According to the standard reading of Kant's formula of universal law (FUL), positive duties can be derived from FUL. In this article, I argue that the standard reading does not work. In the first section, I articulate FUL and what I mean by a positive duty. In the second section, I set out an intuitive version of the standard reading of FUL and argue that it does not work. In the third section, I set out a more rigorous version of (...) the standard reading of FUL and argue that even this more rigorous version does not work. (shrink)
In this paper I argue that constructivism in mathematics faces a dilemma. In particular, I maintain that constructivism is unable to explain (i) the application of mathematics to nature and (ii) the intersubjectivity of mathematics unless (iii) it is conjoined with two theses that reduce it to a form of mathematical Platonism. The paper is divided into five sections. In the first section of the paper, I explain the difference between mathematical constructivism and mathematical Platonism and I outline my argument. (...) In the second, I argue that the best explanation of how mathematics applies to nature for a constructivist is a thesis I call Copernicanism. In the third, I argue that the best explanation of how mathematics can be intersubjective for a constructivist is a thesis I call Ideality. In the fourth, I argue that once constructivism is conjoined with these two theses, it collapses into a form of mathematical Platonism. In the fifth, I confront some objections. (shrink)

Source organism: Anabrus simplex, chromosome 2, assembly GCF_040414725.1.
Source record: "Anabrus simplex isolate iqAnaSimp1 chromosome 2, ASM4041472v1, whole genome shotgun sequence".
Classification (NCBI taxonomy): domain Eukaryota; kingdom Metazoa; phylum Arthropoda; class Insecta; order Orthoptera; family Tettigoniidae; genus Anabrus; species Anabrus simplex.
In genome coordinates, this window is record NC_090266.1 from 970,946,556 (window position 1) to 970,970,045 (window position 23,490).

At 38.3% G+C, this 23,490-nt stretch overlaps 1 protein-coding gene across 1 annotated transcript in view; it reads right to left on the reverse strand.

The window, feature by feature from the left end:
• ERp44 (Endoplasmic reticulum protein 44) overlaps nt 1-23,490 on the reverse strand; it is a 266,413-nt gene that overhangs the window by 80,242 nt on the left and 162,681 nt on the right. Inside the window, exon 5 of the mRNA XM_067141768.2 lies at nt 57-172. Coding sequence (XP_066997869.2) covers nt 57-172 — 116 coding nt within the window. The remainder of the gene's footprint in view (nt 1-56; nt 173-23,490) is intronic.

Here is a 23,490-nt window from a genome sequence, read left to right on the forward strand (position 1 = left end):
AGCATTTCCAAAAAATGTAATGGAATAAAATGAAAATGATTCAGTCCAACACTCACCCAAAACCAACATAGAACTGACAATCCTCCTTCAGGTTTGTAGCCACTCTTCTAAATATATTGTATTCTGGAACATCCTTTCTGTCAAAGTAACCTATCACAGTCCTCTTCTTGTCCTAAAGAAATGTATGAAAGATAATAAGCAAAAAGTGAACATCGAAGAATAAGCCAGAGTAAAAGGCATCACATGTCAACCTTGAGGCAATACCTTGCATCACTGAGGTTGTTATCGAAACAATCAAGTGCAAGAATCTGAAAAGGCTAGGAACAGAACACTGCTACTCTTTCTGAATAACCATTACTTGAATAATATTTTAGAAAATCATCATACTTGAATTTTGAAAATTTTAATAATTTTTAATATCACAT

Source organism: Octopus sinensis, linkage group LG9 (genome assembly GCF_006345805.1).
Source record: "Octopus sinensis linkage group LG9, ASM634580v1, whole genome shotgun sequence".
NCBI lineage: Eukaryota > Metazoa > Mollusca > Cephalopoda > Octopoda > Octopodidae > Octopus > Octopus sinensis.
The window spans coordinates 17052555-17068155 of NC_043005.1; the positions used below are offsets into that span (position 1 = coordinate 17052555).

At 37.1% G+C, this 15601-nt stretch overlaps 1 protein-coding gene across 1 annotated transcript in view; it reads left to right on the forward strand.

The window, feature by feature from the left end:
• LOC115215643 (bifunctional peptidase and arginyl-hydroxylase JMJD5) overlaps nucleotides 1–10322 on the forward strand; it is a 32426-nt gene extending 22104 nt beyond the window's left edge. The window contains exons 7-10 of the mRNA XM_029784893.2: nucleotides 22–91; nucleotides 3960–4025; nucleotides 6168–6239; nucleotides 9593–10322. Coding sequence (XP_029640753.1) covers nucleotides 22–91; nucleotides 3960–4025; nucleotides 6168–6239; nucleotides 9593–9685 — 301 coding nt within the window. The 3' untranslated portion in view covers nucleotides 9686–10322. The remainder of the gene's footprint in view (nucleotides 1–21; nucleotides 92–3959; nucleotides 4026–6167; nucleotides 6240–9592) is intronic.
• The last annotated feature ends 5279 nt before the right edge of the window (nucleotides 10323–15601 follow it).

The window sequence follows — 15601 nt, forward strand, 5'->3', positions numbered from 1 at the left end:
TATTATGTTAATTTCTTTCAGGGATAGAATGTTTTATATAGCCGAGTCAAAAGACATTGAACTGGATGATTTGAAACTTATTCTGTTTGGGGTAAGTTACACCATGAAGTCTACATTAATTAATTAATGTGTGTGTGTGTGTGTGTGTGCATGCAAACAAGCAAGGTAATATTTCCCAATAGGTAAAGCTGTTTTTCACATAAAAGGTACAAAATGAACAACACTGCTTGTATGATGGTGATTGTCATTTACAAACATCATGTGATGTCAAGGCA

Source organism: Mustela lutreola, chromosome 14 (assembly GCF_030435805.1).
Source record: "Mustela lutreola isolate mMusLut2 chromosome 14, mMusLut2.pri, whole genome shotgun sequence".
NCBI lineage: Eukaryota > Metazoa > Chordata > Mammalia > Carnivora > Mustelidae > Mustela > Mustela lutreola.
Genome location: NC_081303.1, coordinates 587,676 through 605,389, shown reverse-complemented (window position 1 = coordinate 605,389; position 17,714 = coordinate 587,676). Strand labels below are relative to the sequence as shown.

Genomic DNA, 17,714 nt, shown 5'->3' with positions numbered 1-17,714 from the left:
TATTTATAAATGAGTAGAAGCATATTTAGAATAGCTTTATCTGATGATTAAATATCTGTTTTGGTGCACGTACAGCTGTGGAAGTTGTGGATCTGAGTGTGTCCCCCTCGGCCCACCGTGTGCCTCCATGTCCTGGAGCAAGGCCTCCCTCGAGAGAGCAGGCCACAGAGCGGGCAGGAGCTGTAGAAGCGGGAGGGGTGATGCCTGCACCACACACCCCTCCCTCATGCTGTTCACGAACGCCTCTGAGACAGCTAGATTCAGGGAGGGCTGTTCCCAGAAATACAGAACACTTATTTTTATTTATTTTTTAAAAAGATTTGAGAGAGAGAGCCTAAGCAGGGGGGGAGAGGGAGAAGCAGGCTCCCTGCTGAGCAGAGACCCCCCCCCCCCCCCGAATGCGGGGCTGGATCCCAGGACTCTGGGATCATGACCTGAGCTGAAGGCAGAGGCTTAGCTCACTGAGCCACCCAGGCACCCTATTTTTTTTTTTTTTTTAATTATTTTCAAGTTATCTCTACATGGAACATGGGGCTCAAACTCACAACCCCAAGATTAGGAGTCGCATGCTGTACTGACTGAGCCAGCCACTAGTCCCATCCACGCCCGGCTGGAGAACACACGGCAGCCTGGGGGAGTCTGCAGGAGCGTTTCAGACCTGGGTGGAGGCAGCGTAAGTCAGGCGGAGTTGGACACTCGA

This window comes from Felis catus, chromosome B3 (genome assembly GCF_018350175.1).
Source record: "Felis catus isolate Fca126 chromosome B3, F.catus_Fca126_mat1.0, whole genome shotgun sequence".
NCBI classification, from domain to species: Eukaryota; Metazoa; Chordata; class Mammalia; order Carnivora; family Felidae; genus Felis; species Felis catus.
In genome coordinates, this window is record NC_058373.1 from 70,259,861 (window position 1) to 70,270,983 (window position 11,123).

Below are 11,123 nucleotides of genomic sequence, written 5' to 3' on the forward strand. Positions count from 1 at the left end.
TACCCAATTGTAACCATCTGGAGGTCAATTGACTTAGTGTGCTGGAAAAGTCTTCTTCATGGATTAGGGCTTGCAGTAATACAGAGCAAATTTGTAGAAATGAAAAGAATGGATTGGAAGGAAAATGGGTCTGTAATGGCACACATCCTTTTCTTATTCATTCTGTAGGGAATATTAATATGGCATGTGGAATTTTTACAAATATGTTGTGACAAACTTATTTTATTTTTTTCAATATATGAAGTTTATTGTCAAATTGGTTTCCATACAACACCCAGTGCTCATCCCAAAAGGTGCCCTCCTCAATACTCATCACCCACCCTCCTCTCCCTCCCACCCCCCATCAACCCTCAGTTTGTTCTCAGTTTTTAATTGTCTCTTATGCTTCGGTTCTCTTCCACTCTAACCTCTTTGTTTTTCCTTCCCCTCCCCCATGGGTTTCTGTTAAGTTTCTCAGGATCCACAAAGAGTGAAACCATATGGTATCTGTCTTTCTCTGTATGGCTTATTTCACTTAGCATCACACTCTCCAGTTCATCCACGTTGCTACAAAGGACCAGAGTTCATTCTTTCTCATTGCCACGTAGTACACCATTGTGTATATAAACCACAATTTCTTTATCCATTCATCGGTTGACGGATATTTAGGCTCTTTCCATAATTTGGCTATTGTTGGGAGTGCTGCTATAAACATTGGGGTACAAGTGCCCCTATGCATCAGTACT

Ever since Hegel famously objected to Kant’s universalization formulations of the Categorical Imperative on the grounds that they are nothing but an empty formalism, there has been continual debate about whether he was right. In this paper I argue that Hegel got things at least half-right: I argue that even if negative duties (duties to omit actions or not to adopt maxims) can be derived from the universalization formulations, positive duties (duties to commit actions or to adopt maxims) cannot. The (...) paper is divided into three main sections. In the first, I set out the procedures generally accepted among Kantians for deriving positive duties from the universalization formulations. In the second, I set out the arguments from section 1 in more detail and explain why they do not work. In the third, I examine a strategy that might be used to supplement the arguments from section 2 and I argue that it also does not work. (shrink)
In this paper I discuss Kant’s theory of conscience. In particular, I explicate the following two claims that Kant makes in the Metaphysics of Morals: (1) an erring conscience is an absurdity and (2) if an agent has acted according to his/her conscience, then s/he has done all that can be required of him/her. I argue that (1) is a very specific claim that does not bear on the problem of moral knowledge. I argue that (2) rests on a strongly (...) internalist line of argument. (shrink)